Philosophy in The Flash (SEASON 1) Post 6
Ethics of Superhero Justice, Power & Responsibility
An Overview: Ethical use of Power & Responsibility in the Flash
Through showing the Flash’s unequal advantage over society, the obvious idea that a meta-human cannot be detained or stopped by the ordinary person, and unethical abuses of power, The Flash, raises the philosophy that those in high positions of power (or with superpowers for that matter), have a responsibility to be ethical and take action for the ‘greater good’ over their individual needs.
As the famous quote from Spiderman goes: ‘With great power comes great responsibility’. In the Flash, it’s a quote that holds true when examining the show and ethics. In order to maintain wellbeing, natural order and equality in their society, the meta-humans hold the ethical responsibility to use their powers non-lethally and for the greater benefit of everyone, rather than for their own benefits or goals.
Elaborating on that, due to the imbalance of power in the city; with the powerful meta-humans and comparatively helpless majority of everyday citizens, ethically, the meta-humans have the responsibility to equalize this power imbalance by making the ‘correct’ choices for their city and not abusing their power (e.g. by using your powers to get what you want, at the expense of others).
If ‘power’ is defined as a person’s capability to shape and impact the world, and ‘responsibility’ as how accountable a powerful person’s choices can be for the events that take place, then the Spiderman quote can also imply that ‘our responsibility increases as our power increases’. For example, the Flash gains the responsibility not to drastically alter time when he gains the power to time travel.
The Ethics of Dealing out your own Brand of Justice Without Consulting Authority
Fault, blame and responsibility are three closely interlocked concepts that play a large role in the TV show, the Flash and our daily lives.
As I previously mentioned, an imbalance of power that a superhero holds over society and others, can result in an abuse of power in the hero and a lack of correct blaming and punishment if something goes wrong. Who is responsible if something terrible happens while a hero is on the job, just trying to do good? In the Flash and other fictional universes, typically, it is the criminals who cop the responsibility for damage bills caused by the hero and any deaths or sad occurrences that happen due to the hero’s involvement.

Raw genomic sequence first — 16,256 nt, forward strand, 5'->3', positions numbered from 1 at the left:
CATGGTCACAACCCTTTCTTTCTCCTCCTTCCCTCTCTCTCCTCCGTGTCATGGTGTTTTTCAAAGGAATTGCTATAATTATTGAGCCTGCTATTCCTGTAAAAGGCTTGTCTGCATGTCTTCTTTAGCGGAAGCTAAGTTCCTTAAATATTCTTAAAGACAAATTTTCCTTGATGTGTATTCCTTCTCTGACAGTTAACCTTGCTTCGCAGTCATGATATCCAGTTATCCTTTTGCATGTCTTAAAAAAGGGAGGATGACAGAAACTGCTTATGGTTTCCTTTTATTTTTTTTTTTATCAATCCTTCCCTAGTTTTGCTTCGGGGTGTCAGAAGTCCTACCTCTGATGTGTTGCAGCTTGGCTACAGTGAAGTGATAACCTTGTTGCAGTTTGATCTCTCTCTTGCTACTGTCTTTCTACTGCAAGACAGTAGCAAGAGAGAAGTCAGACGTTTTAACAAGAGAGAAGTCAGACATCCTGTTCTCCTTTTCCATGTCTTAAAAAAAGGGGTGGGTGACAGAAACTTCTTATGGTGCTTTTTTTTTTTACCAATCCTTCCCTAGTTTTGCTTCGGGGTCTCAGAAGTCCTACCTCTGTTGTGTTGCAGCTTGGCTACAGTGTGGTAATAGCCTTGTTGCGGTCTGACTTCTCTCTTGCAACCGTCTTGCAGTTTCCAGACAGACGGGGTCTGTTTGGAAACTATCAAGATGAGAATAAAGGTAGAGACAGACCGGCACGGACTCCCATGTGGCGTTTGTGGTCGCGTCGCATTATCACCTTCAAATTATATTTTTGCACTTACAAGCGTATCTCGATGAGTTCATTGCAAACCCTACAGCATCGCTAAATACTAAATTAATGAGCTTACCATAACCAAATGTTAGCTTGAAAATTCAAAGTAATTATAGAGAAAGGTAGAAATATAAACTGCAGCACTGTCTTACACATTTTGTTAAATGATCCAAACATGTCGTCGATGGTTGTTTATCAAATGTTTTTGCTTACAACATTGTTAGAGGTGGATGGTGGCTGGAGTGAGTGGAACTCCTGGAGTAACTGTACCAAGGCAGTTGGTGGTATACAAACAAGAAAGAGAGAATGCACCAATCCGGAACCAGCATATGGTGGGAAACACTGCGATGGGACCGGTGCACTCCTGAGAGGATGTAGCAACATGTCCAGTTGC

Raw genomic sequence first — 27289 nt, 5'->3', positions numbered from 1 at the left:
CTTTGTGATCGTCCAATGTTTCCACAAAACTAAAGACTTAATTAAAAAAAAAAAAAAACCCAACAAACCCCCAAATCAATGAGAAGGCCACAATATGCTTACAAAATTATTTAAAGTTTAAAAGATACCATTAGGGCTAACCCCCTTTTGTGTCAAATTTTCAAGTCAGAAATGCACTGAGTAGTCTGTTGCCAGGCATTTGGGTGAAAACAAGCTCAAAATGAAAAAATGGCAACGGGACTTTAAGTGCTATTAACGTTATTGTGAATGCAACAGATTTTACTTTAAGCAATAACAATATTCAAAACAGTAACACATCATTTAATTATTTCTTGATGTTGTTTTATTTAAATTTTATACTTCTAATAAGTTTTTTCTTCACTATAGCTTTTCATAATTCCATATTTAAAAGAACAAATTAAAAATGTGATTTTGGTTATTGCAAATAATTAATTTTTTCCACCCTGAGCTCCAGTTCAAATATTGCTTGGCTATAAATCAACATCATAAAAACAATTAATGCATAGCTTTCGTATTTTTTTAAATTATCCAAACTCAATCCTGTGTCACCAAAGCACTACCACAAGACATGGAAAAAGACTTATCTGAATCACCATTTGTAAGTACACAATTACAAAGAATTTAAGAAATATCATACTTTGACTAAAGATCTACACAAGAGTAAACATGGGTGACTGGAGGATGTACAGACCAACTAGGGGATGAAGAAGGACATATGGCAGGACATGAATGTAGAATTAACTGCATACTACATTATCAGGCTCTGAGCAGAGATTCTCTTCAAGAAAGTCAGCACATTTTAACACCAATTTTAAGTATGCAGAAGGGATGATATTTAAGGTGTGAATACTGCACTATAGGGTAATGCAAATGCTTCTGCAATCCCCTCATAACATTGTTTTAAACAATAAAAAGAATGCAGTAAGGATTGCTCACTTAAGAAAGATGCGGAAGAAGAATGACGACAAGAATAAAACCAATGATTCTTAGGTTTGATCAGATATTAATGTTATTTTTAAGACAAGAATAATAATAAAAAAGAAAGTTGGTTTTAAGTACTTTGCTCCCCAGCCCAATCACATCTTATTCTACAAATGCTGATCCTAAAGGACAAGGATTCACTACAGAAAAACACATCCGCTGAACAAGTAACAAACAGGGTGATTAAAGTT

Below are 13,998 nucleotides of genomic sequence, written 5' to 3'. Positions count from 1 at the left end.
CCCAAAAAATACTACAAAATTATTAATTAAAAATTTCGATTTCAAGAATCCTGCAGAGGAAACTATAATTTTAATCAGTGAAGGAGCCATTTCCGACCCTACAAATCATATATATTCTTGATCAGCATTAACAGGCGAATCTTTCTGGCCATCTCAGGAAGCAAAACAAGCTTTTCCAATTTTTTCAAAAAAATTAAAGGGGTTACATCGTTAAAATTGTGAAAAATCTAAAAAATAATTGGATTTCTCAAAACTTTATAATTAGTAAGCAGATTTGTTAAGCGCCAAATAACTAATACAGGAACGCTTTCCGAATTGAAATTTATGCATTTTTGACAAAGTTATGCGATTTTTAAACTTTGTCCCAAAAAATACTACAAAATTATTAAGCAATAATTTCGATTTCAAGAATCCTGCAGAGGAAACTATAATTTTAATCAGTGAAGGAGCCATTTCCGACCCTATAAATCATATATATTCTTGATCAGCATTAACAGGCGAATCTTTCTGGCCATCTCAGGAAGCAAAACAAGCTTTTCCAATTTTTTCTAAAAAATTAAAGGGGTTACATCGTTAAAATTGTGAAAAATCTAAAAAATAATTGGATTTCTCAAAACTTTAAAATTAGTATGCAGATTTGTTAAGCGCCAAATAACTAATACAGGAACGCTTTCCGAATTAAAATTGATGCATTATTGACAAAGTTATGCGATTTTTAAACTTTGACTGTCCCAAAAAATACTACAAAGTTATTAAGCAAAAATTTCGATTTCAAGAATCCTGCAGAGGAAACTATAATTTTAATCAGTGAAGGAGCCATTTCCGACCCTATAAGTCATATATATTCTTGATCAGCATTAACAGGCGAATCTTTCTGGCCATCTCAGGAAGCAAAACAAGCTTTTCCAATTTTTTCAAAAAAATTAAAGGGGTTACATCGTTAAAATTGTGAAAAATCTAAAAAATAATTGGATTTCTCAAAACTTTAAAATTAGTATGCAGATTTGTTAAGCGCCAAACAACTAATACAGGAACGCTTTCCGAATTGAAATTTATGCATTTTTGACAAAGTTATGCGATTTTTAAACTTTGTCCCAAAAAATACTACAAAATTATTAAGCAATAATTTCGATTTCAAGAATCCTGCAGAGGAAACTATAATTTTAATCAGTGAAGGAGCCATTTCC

Barry and his associates fight crime by dealing out their own brand of justice decided on their own ideals of right and wrong -without consulting any sort of authority. Are they any different from the criminals?
Superheroes often also incorrectly detail or misreport incidents for their own personal well-being, security and public trust, rather than owning up to a wrong they have committed- accidentally or with intent- whilst trying to help. In the Flash, Barry and his associates fight crime by dealing out their own brand of justice decided on their own ideals of right and wrong -without consulting any sort of authority.The ethics of keeping all of their metahuman criminals in the ‘particle accelerator pipe-line prison’ without any sort of trial or proper care, and their subjection to constant isolation, is extremely questionable and almost inhumane. Additionally, Team Flash continually hacks into police department
data and surveillance footage for their own purposes, in addition to developing weapons to combat criminals.
The philosophical question that needs to be raised: is it ethical to deal out your own brand of justice without consulting authority, even if you have the best intentions?
If the Flash consulted legal authority (was subjected to an official brand of justice), he could be penalised for his damage of city property in his crime-fighting and life-endangering vigilante activities, just as criminals are. In fact, the only thing that separates the Flash from the criminals in this respect, is the ‘moral’- yet brutal- brand of justice that he promotes. The use of violence in restraining super-criminals and the lack of people to answer to for any mishaps or injustices committed, is certainly unethical. Perhaps, if he had an authority to consult, less damage would occur in the Flash’s efforts and proper, legal and just trials would take place for the metahuman criminals.
In a way, the Flash and his affiliates are no better than the criminals they face, in terms of ethical responsibility and justice; as the criminals themselves can also be said to ‘deal out their own brand of justice without consulting authority’. The criminals simply deal out what is widely seen by the populace as an ‘unethical, unfair and immoral’ brand of their own personal justice; only seen to be unethical etc. because of the damage and corruption that they cause and their general disadvantageous effect on society. The Flash is only seen differently, simply because his brand of justice is regarded by the populace as ‘ethical and moral’. However, it appears Central City citizens only see it to be ethical and moral because of the results the Flash brings about by dealing out his justice; which appear to promote happiness for the majority and have a general beneficial effect on society.
Essentially, ‘the ends justify the means’ most of the time for the fictional Central City in regard to the Flash; if he killed a criminal to save them, they would probably still hail him as a hero. Further, as long as their hero’s brand of justice aligns to what the general consensus sees to be just, they will probably not even think about other ethical considerations.
When things get deep, they can also get quite dark. As a Flash fan myself, I know exactly how many of you may be feeling after that post:
Missed the last two posts on Philosophy in the Flash?